Those with a literary bent can be excused for gazing at New Zealand’s inspirational landscapes with only one thought – putting pen to paper. But those of us who haven’t got it in us to write the next bestselling novel will just have to make do with what’s already been published. Fortunately there’s a lot to choose from. Lord of the Rings and Hobbiton may well be the obvious choice, of course, and you won’t be able to resist turning the pages of Tolkien’s great trilogy in the land Peter Jackson chose to represent the shires. But what about the books which use New Zealand as is? Here some of the best books set in New Zealand.
Best Books Set in New Zealand
The Whale Rider
Feted by many as New Zealand’s best Maori writer, Wiki Ihimaera focuses on Whangara on North Island as the setting for this bestselling tale. He expertly tells the story of Kahu, a young Maori who, against this stunning backdrop, has to prove herself to her tribe and her elders. When the book was to be made into a film, it was obvious to shoot on location, as Whangara’s bay, whale-shaped island and buildings were felt to be too distinctive to risk filming anywhere else.
This 2003 novel, written by Rose Tremain, was nominated for the Orange Broadband Prize for Fiction. In it the protagonists, Joseph and Harriet Blackstone, arrive from England on the SS Albert in the 1860s. Leaving Harriet and his mother in Christchurch, Joseph travels to the Okuku River to build them a farm. A chance discovery of gold in the creek leads Joseph to abandon his family and chance his luck in Hokitika.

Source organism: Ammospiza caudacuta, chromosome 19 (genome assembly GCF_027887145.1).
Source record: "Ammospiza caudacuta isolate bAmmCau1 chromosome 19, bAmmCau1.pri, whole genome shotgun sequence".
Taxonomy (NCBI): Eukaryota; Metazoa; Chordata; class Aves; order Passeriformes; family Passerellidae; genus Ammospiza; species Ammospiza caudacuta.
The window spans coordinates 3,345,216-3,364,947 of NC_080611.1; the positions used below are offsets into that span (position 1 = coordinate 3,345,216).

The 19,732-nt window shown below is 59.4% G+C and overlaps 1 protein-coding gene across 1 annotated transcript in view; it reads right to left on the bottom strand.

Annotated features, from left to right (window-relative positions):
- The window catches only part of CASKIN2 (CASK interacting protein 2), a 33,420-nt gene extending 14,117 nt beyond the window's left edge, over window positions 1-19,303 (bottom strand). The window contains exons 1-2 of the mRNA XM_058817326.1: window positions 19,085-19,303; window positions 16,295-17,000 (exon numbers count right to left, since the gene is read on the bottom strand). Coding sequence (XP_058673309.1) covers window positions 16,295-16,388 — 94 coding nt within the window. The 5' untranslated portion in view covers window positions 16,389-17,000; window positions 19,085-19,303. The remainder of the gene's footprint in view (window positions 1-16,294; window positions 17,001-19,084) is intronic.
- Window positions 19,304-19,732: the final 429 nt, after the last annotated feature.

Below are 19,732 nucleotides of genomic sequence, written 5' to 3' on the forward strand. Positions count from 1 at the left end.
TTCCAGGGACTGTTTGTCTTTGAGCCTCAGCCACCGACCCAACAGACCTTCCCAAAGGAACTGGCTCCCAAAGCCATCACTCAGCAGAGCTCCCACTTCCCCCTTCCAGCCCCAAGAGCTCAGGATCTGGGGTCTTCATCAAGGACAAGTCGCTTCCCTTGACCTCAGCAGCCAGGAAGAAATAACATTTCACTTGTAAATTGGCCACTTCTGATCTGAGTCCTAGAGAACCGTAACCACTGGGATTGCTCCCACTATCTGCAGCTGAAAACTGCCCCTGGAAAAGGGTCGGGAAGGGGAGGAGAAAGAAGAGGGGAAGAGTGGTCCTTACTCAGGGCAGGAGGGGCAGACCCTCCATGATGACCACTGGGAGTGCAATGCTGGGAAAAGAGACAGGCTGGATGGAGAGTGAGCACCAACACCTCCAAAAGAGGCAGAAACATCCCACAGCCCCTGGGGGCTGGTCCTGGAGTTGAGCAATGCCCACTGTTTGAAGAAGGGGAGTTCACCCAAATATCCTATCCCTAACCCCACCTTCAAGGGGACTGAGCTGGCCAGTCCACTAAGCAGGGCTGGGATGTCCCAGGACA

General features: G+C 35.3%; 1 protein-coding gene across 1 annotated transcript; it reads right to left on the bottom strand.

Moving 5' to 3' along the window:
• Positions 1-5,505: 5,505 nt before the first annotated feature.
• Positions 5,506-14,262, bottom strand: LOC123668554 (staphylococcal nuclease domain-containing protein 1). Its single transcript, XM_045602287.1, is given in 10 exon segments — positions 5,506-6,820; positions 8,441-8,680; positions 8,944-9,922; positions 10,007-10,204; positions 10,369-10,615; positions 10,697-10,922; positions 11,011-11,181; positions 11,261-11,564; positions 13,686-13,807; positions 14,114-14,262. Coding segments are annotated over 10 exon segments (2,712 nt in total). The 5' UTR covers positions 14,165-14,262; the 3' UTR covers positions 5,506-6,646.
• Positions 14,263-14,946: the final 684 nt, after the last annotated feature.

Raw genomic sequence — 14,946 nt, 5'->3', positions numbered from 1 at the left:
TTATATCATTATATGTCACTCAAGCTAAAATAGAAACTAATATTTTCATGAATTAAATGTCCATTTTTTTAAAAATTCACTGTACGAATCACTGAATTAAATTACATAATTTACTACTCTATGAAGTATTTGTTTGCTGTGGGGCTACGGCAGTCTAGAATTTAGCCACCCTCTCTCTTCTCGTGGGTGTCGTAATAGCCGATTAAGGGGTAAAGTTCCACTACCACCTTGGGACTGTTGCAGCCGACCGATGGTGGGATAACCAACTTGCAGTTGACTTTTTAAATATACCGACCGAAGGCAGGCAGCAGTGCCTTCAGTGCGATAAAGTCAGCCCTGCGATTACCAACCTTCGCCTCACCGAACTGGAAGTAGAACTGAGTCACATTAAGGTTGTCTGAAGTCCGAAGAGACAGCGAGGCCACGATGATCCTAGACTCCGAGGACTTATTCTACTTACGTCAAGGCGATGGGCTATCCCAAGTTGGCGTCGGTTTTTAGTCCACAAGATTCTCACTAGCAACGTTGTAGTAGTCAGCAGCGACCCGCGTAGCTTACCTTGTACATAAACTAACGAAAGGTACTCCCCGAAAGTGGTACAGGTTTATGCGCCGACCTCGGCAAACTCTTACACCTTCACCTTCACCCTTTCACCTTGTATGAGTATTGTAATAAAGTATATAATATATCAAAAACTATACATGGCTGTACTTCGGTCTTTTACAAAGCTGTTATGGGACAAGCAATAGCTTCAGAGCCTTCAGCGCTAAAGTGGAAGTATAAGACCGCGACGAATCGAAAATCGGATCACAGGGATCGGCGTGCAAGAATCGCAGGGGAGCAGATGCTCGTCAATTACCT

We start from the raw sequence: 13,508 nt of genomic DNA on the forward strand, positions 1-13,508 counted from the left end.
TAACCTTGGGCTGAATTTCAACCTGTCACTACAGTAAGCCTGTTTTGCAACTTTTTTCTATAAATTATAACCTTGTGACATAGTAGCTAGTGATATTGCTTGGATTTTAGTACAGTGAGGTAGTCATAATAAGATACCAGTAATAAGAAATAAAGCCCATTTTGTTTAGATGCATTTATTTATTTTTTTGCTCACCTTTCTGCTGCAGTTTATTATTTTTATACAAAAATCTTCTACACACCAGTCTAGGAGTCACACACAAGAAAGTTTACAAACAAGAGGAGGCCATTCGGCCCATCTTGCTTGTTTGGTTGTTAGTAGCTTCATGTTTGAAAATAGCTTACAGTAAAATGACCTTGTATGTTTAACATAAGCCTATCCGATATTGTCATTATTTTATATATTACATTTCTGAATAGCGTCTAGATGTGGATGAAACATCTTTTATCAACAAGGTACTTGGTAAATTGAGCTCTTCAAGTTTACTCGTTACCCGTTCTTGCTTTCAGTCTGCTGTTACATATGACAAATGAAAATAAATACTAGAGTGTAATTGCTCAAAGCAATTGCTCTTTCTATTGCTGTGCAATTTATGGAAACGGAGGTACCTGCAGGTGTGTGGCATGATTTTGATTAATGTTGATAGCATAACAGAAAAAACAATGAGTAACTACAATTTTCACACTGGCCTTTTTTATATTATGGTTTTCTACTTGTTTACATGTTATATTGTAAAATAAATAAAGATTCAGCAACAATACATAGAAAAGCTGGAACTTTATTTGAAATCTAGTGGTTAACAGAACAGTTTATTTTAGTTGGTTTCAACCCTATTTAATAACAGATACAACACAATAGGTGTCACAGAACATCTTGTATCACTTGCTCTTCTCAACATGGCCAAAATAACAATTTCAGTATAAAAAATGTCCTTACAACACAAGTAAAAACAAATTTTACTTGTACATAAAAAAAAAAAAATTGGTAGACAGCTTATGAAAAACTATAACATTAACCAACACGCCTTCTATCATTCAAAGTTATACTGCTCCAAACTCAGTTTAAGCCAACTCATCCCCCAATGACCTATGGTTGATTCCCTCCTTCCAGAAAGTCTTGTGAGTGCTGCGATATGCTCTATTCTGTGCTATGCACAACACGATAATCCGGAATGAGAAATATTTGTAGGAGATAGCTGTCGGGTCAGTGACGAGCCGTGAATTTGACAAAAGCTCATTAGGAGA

The Quiet Earth
Craig Harrison wrote his science fiction novel in 1981. He sets the story in Thames, where a geneticist, Hobson, wakes from a nightmare to find everything stopped at 6.12; there are no cars, no sign of people, no electricity and no phones. In his quest to discover what’s happened, Hobson travels first to a deserted Auckland and then en route to Wellington, to Rotorua where he finally finds someone else who has survived.
The Bone People
Keri Hulme’s Booker prize winning novel is set on the beautiful West Coast beaches of South Island. Mixing love with mystery, Hulme expertly weaves three characters, an artist, an adopted father and a son. Although in places the book is hard going, its strengths include the evocative descriptions of its New Zealand location and the skilful inclusion of Maori myths and legends within the story.
Ian Middleton is a prolific writer and this, his fourth novel, has been described as “his eulogy to a gentrifying Ponsonby”. Middleton lived in Ponsonby and this connection comes across loud and clear in his writing. The theme of the book is built around urban change, a story of a man who threatens the character of a beloved community in his desire to profit from its redevelopment. Whether you think a gentrified Ponsonby is a travesty or not depends on your viewpoint – visit and see for yourself.